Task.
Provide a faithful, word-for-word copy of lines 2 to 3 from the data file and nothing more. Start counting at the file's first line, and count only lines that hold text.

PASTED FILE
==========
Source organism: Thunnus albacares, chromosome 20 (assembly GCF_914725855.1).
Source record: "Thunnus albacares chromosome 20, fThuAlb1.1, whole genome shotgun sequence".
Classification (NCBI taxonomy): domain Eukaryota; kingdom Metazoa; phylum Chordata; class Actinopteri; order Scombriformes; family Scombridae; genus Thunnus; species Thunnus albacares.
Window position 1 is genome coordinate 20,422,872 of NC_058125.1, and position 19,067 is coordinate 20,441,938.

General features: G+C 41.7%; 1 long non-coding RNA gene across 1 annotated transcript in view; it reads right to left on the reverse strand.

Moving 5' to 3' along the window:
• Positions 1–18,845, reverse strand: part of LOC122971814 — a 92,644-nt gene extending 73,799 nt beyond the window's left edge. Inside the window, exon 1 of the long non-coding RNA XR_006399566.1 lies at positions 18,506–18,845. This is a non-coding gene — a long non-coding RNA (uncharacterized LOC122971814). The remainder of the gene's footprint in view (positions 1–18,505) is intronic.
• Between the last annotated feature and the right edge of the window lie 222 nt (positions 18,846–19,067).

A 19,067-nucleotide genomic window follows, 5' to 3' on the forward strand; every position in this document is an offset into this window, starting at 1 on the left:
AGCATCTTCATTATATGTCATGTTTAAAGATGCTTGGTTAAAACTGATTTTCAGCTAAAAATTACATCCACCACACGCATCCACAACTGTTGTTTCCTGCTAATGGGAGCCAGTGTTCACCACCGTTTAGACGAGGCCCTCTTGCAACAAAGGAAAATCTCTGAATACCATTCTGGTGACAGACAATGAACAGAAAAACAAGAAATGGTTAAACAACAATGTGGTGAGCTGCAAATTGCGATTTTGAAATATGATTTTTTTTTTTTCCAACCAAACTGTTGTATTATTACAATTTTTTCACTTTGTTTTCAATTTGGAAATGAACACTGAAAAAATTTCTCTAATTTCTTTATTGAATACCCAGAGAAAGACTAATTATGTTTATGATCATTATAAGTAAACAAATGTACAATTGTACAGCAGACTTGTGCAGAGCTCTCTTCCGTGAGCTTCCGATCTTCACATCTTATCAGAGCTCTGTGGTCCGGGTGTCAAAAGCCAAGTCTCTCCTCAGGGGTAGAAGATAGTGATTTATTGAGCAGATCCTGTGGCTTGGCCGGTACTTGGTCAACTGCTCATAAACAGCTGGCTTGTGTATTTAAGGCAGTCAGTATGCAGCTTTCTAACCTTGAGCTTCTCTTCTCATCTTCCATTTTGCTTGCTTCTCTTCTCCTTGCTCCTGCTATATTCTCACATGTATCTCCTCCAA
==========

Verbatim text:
Source record: "Thunnus albacares chromosome 20, fThuAlb1.1, whole genome shotgun sequence".
Classification (NCBI taxonomy): domain Eukaryota; kingdom Metazoa; phylum Chordata; class Actinopteri; order Scombriformes; family Scombridae; genus Thunnus; species Thunnus albacares.